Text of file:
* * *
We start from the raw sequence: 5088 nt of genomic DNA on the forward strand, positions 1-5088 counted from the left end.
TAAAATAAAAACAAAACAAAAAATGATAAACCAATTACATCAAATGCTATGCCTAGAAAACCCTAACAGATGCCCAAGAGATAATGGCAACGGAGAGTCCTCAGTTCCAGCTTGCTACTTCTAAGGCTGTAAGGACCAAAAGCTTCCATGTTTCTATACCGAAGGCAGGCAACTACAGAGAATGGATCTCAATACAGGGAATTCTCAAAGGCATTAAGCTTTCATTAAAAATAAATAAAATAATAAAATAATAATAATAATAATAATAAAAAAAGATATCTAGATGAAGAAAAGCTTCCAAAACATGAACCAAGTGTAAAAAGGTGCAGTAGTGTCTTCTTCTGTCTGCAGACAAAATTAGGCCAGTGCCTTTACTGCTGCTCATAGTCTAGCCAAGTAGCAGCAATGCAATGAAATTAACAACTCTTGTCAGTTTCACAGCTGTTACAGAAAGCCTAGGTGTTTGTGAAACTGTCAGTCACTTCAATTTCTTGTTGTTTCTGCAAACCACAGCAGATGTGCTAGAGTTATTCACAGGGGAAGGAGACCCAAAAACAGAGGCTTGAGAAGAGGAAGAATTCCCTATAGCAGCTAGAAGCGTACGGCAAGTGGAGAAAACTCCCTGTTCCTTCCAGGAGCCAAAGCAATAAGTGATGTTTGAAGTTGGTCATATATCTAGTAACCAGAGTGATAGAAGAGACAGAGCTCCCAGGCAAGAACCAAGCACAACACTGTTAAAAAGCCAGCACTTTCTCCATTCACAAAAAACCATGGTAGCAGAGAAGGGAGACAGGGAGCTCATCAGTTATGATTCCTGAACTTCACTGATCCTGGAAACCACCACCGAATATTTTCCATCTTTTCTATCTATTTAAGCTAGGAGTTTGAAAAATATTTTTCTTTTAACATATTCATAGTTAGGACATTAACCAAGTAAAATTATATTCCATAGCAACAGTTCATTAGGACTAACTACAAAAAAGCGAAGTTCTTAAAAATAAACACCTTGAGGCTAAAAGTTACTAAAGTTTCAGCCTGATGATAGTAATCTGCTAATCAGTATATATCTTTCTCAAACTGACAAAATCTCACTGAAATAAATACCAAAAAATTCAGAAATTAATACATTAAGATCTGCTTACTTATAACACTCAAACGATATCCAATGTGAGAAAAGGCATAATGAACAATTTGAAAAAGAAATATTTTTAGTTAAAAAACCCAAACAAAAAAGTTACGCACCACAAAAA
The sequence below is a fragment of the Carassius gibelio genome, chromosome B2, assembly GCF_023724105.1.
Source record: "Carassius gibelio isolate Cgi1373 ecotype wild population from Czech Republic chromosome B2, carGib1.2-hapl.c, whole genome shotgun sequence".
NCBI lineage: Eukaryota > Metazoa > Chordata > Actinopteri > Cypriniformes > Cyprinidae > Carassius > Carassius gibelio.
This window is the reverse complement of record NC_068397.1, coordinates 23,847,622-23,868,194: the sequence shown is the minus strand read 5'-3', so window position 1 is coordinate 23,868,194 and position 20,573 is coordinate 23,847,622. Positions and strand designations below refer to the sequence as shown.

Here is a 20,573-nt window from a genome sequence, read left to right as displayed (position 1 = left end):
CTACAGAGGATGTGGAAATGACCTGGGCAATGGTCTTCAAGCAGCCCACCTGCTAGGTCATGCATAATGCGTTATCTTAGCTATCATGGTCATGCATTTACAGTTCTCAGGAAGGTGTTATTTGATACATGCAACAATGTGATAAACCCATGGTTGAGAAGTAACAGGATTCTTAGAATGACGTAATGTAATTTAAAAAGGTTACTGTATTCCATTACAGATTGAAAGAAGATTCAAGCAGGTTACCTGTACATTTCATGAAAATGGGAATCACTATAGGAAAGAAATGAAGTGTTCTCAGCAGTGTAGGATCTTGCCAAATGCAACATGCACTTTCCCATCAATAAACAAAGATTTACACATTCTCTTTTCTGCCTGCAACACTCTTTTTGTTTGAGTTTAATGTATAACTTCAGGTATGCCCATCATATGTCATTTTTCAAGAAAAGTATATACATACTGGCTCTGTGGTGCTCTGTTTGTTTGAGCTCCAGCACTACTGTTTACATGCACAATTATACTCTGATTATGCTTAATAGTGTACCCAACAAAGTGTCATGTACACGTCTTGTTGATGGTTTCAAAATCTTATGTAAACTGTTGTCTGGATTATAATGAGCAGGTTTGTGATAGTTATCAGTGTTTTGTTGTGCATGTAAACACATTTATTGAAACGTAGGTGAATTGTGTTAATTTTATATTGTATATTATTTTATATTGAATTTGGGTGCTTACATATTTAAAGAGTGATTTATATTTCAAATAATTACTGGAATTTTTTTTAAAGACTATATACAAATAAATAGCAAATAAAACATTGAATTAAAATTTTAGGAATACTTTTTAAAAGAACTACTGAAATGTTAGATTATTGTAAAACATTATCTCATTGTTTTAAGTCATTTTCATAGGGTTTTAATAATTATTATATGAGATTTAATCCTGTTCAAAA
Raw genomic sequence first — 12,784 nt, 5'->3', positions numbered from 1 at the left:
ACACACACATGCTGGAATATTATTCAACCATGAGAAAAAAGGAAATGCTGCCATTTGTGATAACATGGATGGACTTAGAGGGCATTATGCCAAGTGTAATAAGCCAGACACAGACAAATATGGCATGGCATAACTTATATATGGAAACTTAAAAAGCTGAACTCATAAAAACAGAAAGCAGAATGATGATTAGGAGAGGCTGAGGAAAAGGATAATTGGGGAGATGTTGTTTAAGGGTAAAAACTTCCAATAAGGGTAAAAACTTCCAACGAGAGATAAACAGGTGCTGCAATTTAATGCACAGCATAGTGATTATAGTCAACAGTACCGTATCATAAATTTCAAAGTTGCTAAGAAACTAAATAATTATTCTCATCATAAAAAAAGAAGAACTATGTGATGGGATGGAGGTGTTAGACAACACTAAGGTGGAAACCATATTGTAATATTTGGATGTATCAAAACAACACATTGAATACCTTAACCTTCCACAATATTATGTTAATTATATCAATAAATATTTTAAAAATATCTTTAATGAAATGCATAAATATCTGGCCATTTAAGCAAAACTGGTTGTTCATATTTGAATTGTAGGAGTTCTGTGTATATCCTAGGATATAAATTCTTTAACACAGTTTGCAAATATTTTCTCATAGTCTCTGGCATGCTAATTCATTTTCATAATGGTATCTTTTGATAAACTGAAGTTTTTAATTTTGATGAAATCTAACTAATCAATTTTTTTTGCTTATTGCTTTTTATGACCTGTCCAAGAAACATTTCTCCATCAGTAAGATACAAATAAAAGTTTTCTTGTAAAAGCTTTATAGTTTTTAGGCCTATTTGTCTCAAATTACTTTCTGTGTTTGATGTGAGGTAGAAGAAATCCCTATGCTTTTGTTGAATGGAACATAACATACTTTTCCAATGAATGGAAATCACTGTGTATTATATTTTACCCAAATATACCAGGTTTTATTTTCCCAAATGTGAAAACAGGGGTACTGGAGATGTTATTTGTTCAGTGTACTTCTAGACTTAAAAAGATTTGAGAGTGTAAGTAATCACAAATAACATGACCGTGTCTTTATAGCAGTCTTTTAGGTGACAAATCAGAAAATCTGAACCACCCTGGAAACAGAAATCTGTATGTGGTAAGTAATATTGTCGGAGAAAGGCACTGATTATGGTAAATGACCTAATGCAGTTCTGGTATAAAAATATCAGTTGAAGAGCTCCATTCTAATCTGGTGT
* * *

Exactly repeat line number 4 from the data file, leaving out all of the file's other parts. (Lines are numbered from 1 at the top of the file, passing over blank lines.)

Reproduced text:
Source record: "Carassius gibelio isolate Cgi1373 ecotype wild population from Czech Republic chromosome B2, carGib1.2-hapl.c, whole genome shotgun sequence".